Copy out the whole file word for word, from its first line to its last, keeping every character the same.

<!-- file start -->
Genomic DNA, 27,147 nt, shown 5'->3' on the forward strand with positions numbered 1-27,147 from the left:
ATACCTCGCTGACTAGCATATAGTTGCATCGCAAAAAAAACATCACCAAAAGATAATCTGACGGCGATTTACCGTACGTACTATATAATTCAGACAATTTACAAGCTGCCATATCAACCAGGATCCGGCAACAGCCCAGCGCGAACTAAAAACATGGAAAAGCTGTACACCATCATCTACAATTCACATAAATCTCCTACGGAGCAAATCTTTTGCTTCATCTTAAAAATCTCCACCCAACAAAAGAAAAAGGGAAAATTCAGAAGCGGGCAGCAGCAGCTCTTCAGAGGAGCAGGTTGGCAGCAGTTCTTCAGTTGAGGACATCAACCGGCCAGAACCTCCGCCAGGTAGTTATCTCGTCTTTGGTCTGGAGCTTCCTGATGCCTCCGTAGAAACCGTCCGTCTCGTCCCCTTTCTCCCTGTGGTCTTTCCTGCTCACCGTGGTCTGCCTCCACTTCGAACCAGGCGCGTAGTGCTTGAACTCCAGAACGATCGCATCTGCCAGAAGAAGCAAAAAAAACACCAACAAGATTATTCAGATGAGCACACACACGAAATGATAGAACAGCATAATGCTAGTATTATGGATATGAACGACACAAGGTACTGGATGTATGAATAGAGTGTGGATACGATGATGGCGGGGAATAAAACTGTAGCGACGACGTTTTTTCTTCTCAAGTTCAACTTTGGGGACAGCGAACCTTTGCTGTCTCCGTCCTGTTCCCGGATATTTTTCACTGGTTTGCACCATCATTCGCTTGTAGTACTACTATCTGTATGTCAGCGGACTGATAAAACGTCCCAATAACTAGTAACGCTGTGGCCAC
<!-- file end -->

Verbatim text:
Genomic DNA, 27,147 nt, shown 5'->3' on the forward strand with positions numbered 1-27,147 from the left:
ATACCTCGCTGACTAGCATATAGTTGCATCGCAAAAAAAACATCACCAAAAGATAATCTGACGGCGATTTACCGTACGTACTATATAATTCAGACAATTTACAAGCTGCCATATCAACCAGGATCCGGCAACAGCCCAGCGCGAACTAAAAACATGGAAAAGCTGTACACCATCATCTACAATTCACATAAATCTCCTACGGAGCAAATCTTTTGCTTCATCTTAAAAATCTCCACCCAACAAAAGAAAAAGGGAAAATTCAGAAGCGGGCAGCAGCAGCTCTTCAGAGGAGCAGGTTGGCAGCAGTTCTTCAGTTGAGGACATCAACCGGCCAGAACCTCCGCCAGGTAGTTATCTCGTCTTTGGTCTGGAGCTTCCTGATGCCTCCGTAGAAACCGTCCGTCTCGTCCCCTTTCTCCCTGTGGTCTTTCCTGCTCACCGTGGTCTGCCTCCACTTCGAACCAGGCGCGTAGTGCTTGAACTCCAGAACGATCGCATCTGCCAGAAGAAGCAAAAAAAACACCAACAAGATTATTCAGATGAGCACACACACGAAATGATAGAACAGCATAATGCTAGTATTATGGATATGAACGACACAAGGTACTGGATGTATGAATAGAGTGTGGATACGATGATGGCGGGGAATAAAACTGTAGCGACGACGTTTTTTCTTCTCAAGTTCAACTTTGGGGACAGCGAACCTTTGCTGTCTCCGTCCTGTTCCCGGATATTTTTCACTGGTTTGCACCATCATTCGCTTGTAGTACTACTATCTGTATGTCAGCGGACTGATAAAACGTCCCAATAACTAGTAACGCTGTGGCCAC